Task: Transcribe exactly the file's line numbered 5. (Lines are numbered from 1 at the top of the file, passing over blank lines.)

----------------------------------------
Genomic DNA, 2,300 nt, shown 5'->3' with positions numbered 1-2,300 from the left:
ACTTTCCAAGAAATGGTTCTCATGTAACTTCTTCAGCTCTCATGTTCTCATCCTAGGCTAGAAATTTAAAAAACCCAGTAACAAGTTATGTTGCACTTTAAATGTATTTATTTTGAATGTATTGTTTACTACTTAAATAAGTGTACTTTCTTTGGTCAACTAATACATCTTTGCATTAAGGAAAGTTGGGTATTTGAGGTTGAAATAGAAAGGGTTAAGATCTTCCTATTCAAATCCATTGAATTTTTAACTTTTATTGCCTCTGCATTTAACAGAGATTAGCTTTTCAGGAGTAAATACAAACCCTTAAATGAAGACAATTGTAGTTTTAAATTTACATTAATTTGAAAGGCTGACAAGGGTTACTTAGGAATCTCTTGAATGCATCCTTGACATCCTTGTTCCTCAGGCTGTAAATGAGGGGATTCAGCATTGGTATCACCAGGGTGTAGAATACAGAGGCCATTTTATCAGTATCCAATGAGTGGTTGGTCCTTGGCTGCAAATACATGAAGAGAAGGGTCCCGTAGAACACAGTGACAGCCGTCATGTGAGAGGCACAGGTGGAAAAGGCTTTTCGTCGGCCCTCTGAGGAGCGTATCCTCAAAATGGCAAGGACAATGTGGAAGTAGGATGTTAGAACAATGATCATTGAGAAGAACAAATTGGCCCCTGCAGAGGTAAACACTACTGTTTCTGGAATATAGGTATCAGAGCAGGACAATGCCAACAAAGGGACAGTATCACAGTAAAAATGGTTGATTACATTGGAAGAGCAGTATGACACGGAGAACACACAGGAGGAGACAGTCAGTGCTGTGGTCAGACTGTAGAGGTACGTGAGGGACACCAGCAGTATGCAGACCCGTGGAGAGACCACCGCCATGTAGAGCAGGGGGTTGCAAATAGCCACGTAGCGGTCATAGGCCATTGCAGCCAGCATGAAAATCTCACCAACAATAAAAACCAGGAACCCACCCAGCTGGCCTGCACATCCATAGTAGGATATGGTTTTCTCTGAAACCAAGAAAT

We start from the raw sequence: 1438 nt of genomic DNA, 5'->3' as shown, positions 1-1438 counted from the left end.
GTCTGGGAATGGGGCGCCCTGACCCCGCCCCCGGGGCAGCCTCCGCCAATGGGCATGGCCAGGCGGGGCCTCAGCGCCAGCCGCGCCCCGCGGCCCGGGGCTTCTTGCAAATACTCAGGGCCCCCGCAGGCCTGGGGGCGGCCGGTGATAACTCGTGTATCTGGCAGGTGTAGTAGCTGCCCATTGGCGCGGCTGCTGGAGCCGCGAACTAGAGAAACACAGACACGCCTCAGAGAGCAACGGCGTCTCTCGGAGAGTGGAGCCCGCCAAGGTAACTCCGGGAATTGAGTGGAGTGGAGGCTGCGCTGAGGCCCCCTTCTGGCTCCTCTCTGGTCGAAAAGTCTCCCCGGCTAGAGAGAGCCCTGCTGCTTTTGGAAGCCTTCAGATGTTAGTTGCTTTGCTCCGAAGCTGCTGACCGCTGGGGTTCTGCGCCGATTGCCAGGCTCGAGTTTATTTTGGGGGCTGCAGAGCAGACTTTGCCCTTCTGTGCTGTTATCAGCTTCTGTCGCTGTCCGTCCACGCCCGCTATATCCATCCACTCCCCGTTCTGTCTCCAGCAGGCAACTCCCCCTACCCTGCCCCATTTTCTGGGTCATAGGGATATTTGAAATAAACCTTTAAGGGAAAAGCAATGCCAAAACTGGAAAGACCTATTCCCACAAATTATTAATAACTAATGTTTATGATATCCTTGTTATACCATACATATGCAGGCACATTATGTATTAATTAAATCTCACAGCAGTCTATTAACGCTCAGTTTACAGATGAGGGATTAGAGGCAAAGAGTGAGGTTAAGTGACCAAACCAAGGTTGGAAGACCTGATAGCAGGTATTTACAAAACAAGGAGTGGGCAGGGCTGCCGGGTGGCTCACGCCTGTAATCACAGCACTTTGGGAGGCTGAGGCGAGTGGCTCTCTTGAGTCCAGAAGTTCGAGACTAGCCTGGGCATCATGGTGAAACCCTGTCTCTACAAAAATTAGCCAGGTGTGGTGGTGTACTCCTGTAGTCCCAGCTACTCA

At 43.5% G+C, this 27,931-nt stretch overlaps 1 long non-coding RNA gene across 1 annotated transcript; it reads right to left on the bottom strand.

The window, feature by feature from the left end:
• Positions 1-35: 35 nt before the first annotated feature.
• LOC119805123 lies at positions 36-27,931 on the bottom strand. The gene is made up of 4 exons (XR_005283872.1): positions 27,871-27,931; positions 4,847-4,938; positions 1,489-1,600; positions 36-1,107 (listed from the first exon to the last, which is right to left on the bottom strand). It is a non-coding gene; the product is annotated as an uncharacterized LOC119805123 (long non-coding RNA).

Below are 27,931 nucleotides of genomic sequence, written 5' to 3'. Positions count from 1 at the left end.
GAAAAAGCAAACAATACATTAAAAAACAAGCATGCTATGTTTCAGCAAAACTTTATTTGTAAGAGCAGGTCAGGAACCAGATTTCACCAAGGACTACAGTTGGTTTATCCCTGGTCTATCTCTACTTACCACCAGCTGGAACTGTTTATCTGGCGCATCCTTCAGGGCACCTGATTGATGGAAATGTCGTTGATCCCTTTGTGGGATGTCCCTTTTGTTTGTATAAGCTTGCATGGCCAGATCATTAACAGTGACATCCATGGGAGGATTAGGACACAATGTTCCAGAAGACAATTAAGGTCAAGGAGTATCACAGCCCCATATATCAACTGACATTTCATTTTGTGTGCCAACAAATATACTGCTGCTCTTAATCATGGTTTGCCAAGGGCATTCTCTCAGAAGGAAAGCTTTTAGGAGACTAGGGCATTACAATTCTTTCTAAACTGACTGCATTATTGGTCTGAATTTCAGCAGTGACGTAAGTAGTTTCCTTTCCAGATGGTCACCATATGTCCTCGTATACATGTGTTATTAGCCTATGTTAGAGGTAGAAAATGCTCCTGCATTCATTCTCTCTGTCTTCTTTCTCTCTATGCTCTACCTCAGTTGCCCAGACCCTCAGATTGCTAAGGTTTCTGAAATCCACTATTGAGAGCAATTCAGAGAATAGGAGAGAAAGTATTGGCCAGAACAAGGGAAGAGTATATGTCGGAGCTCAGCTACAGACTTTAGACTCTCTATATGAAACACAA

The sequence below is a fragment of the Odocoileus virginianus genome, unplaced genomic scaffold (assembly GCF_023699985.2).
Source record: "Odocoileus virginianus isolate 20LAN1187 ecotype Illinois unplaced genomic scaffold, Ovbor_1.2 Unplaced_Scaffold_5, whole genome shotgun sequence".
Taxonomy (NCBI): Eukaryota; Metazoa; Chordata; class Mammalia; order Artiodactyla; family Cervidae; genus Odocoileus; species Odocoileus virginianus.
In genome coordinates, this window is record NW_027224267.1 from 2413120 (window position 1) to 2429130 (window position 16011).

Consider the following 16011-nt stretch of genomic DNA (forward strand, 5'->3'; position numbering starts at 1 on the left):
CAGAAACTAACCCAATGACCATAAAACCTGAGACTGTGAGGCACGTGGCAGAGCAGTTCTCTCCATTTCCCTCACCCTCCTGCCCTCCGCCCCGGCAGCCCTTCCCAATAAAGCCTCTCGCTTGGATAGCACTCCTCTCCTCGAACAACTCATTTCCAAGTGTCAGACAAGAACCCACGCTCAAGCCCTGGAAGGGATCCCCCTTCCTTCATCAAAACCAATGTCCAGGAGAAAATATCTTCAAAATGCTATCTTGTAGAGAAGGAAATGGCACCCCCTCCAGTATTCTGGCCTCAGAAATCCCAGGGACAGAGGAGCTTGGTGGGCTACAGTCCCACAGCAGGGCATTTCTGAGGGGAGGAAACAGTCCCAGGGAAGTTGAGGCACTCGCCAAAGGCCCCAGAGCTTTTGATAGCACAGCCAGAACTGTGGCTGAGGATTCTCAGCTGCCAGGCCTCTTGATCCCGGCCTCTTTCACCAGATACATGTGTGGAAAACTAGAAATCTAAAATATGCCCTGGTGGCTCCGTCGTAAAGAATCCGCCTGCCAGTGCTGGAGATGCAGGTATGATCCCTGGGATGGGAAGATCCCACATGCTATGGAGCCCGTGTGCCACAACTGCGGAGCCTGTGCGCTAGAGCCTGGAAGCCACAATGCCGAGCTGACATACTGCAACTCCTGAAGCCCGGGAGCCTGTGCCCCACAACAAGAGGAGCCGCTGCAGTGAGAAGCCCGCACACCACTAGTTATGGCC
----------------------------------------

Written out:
At 43.5% G+C, this 27,931-nt stretch overlaps 1 long non-coding RNA gene across 1 annotated transcript; it reads right to left on the bottom strand.